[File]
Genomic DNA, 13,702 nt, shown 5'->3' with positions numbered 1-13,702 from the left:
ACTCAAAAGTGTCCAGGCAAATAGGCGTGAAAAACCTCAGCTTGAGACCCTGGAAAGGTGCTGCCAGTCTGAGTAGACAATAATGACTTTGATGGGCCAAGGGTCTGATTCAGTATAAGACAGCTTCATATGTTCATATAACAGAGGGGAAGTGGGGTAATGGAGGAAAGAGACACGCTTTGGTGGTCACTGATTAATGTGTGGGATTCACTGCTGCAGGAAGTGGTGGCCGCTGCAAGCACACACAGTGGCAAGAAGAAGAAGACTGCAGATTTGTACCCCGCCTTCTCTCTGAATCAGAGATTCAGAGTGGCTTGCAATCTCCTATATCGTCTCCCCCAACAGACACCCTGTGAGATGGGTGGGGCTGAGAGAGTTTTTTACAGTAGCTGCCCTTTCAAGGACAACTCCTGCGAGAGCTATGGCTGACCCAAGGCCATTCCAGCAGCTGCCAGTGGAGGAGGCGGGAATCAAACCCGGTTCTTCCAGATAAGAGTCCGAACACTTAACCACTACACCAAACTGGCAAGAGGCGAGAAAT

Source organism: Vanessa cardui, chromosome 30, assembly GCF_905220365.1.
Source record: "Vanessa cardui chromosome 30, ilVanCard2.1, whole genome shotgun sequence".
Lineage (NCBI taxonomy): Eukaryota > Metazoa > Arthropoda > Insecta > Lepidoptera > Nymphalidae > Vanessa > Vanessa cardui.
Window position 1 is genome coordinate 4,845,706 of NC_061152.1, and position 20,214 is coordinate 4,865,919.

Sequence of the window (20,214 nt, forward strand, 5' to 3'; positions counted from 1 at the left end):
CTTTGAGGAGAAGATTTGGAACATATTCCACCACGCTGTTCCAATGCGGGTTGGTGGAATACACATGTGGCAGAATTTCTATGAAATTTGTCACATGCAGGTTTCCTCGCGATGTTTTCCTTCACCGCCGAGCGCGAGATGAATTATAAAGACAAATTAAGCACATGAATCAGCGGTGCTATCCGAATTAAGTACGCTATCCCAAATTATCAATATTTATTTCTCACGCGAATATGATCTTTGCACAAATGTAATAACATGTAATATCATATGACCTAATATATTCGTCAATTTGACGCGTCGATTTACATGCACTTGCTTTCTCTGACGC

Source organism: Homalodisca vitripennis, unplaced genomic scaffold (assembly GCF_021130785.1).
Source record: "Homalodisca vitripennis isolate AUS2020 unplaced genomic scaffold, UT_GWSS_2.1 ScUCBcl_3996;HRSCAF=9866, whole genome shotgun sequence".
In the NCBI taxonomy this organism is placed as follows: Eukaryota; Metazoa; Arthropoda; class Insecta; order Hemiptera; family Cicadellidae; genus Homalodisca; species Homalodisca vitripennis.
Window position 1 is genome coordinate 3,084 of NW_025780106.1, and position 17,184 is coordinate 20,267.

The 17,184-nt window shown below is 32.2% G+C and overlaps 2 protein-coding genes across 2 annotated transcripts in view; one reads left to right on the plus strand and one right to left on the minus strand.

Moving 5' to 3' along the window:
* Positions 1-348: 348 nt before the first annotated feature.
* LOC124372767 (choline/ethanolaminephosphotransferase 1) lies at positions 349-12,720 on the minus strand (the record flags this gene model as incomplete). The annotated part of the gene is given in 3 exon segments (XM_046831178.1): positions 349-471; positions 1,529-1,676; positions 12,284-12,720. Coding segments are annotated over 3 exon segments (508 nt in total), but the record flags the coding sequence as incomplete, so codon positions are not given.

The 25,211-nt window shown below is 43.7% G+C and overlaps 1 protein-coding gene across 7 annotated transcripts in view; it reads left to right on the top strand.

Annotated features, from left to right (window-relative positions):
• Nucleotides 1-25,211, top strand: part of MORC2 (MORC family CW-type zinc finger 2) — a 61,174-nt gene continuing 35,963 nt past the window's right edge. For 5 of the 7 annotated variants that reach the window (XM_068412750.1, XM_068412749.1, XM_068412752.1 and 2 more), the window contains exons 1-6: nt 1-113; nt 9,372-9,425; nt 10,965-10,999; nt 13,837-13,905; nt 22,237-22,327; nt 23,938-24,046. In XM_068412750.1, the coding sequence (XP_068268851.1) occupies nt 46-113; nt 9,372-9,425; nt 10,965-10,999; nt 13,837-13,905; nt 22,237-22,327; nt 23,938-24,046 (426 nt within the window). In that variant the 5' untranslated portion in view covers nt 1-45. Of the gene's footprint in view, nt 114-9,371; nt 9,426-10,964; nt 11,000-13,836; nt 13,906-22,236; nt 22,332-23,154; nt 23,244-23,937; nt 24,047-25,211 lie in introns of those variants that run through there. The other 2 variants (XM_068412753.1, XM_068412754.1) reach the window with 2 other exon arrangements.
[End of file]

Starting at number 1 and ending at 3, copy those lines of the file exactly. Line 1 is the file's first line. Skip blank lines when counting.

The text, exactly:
Genomic DNA, 13,702 nt, shown 5'->3' with positions numbered 1-13,702 from the left:
ACTCAAAAGTGTCCAGGCAAATAGGCGTGAAAAACCTCAGCTTGAGACCCTGGAAAGGTGCTGCCAGTCTGAGTAGACAATAATGACTTTGATGGGCCAAGGGTCTGATTCAGTATAAGACAGCTTCATATGTTCATATAACAGAGGGGAAGTGGGGTAATGGAGGAAAGAGACACGCTTTGGTGGTCACTGATTAATGTGTGGGATTCACTGCTGCAGGAAGTGGTGGCCGCTGCAAGCACACACAGTGGCAAGAAGAAGAAGACTGCAGATTTGTACCCCGCCTTCTCTCTGAATCAGAGATTCAGAGTGGCTTGCAATCTCCTATATCGTCTCCCCCAACAGACACCCTGTGAGATGGGTGGGGCTGAGAGAGTTTTTTACAGTAGCTGCCCTTTCAAGGACAACTCCTGCGAGAGCTATGGCTGACCCAAGGCCATTCCAGCAGCTGCCAGTGGAGGAGGCGGGAATCAAACCCGGTTCTTCCAGATAAGAGTCCGAACACTTAACCACTACACCAAACTGGCAAGAGGCGAGAAAT

Source organism: Vanessa cardui, chromosome 30, assembly GCF_905220365.1.